There are over 56 rat species with the Old World rats being common in North America. Old word rats include the Norway rat, also called the brown rat, wharf rat or sever rat and the black rat, also known as the roof rat. Old world rats entered North America via ships and continue to get into new places around the world through board ships, freight trucks, trains and other goods.
Out of the 56 known rat species, most have their habitations in remote places such as rain forests and marshlands. The Norway and black rats are some of the common species that live close to human habitations such as places where people have established residency or industries. Norway rats live in roughly dug burrows about 3 feet long 12-18 inches beneath the ground.
Norway rats are 16 inches long and have a long, scaly tapering tail that is shorter than the length of the body and head combined. These rats are brownish grey in color, top to bottom. Occasionally, black, white, or mottled Norway rats are found. Roof rats are the same size as Norway rats except that they are darker and slender. Their tails are longer than the length of their body and head combines. They are great climbers and are commonly found in upper building levels and roofs.
Rats thrive well in habitations where they can access food and water. Old world rats feed on anything that livestock or humans eat in addition to other palatable items such as animal droppings, other rats and garbage. Rat species that live away from human settlements feed on insects, nuts, seeds, bird eggs and young birds. When they have a chance to choose, rats feed on a balanced diet and opt for wholesome fresh items as opposed to contaminated or stale foods. Rats are omnivorous pests that eat their young ones if starved.
Generally, rats feed during the night. As soon as darkness falls, rats start foraging and mostly gather food before midnight. Rats tend to hoard or store food items in hidden areas. The main challenge for rats is the fact that they cannot survive for long without water after taking foods that do not provide adequate liquids for their bodies. Foods found in household garbage contain adequate moisture and provide fairly balanced diets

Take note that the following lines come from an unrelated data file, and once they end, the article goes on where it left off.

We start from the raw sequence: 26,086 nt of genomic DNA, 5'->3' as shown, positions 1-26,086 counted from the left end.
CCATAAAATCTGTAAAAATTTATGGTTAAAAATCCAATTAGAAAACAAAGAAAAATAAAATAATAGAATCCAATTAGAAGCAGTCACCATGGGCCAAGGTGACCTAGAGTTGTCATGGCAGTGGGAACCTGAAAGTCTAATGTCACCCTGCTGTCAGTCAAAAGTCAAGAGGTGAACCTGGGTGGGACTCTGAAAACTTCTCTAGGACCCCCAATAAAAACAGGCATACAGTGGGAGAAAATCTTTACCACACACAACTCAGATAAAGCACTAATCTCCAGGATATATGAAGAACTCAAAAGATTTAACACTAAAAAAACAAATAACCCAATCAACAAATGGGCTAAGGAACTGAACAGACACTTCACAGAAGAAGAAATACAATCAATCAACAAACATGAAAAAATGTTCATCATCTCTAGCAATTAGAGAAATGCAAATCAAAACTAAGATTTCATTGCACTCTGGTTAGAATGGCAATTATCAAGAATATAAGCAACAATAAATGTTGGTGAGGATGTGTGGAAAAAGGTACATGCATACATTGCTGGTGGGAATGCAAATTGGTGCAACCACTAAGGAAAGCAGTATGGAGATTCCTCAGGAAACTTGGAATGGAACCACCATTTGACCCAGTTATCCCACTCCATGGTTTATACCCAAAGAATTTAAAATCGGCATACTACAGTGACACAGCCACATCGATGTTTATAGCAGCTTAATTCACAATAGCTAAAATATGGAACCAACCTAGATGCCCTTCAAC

Old World rats tend to move away from their nests, about 50 to 300 feet, in search of water and food as well as territory patrol. If need be, they are capable of travelling further. Rats typically live together in groups dominated by a single large male rat that guards aggressively keeps other males from mating with the harem of females under its guard. Rats are rarely seen during the day. Those seen in daytime are low ranked rats who dominant rats deny access to food during the night.
Nesting among rats varies from one species to the other. Roof rats nest in trees, attics, overgrown vines or shrubs. They rarely burrow nests on the ground. Norway rats nest beneath the ground or in lower floors. Rats can use several sites for nesting and opt to nest in areas where water is available.
Old World rats reproduce during warm months and give birth to 6-10 litter after three weeks. Litters are weaned after 20 days and breed when 3-4 months old.
Old World rats have a life span of less than a year. Females tend to live longer than males. Rats die of poisoning, traps, vehicle hits or are killed by domestic dogs or cats or owls, foxes, hawks, snakes, and coyotes in the wilderness.
Rats transmit diseases such as Weil’s disease, viral hemorrhagic fever, Q fever and plaque that are fatal to human beings.
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